Building Fluency

Today, at the dentist, the dental hygienist asked how he could help his daughter improve her fluency.  This is a common question I hear and also a common area of eligibility for special education services.  There are a few factors that go into fluency. Vision: Has your child been seen by a developmental optometrist.  I highly recommend an optometrist highly trained and experienced.  There can be visual deficits beyond acuity that could cause serious limitations to a child’s ability to … Read More

Creating a Love of Reading

Creating a love of learning starts at home.  Parents who read to their children develop the curiosity and value of books within their child.  Children love to be in close proximity of a trusting, loving adult where they can relax, feel safe and secure and let their imagination run wild.  In this moment they take risks in their learning, asking what words mean, clarifying their understanding of a sentence.  They start to learn figurative language and may ask what it … Read More

Teaching Kids to Think!

The book, A Thomas Jefferson Education by Oliver DeMille, offers an insightful perspective on education.  He suggests a ‘system’ of schooling known as Leadership Education where students are taught how to think and prepare them to be leaders in their homes and communities, entrepreneurs in business and statesmen in government.  This is different from traditional schooling, where the focus is more in teaching students ‘what’ to think in the way of teaching rudimentary skills for basic living, entry level jobs, … Read More

The Importance of Nursery Rhymes

Nursery Rhymes are excellent for young children for exposure to many literary devices!  You will hear plenty of metaphors, similes, and examples of alliteration.  Children love the natural rhythm of the nursery rhymes and as always, their time with you!   Nursery rhymes start to develop phonological awareness skills.  Phonological awareness skills include .  This is a progression of skills starting with word awareness.  This is the ability to separate words into sentences.  Children must be able to hear and know … Read More

Vision Related Learning Problems

Almost every time I start with a new student, I will recommend the student receive an eye exam from a developmental optometrist.  The reason I started doing this is because it has happened often enough that after working with a student for adequate intervention time, they don’t seem to make the progress as I would expect. After a few months, I then refer to a developmental optometrist and almost every time, that child was in need of glasses or vision … Read More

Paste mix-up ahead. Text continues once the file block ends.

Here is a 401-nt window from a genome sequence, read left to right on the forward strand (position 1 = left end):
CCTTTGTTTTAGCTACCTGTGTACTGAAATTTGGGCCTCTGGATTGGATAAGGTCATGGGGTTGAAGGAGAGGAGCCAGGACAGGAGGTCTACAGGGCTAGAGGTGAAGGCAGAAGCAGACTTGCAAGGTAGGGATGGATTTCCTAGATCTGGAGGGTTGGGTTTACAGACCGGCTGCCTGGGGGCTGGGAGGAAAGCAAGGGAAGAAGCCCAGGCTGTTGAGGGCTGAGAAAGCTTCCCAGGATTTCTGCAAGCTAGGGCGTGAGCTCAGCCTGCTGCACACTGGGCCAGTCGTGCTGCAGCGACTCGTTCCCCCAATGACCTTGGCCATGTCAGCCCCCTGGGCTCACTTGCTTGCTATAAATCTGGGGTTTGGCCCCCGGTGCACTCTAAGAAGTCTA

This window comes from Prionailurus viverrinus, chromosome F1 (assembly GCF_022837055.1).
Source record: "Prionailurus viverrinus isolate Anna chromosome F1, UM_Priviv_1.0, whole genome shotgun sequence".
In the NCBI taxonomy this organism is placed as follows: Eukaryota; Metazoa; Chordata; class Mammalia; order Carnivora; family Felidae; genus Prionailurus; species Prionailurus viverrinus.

Voiced and Unvoiced Sounds

There are 27 letters of the alphabet.  There are 42 sounds total and 24 of those sounds are consonant sounds. Each individual sound is called a ‘phoneme’.   There are two types of sounds in English; voiced and unvoiced.  A ‘voiced’ sound means that your voicebox, located near the front of your neck, will create a louder, more audible sound and you can feel a vibration when speaking that sound. All vowel sounds are voiced as well as a few consonant … Read More

What is Comprehension?

Comprehension is understanding what was just read.  This involves the ability to visualize what is going on in any given text.  Good readers might describe this as ‘making movies’ when they read.  For some people, this comes very naturally and words create images in their minds effortlessly.  For others, the words just move in one ear and out the other. I  had one student describe it to me as a lawn mower that is cutting the grass and there is … Read More

What is Phonemic Awareness?

Parents often ask me what they should be working on with their child to help them have success in reading.  Without a doubt, I suggest Phonemic Awareness. Phonemic awareness is the ability to hear and identify sounds in words.  It can also include the ability to manipulate sounds in words.  For example, being able to find a word that rhymes with cat, you would have to change the beginning sound from /k/ to /h/.  That produces a rhyming word, hat! … Read More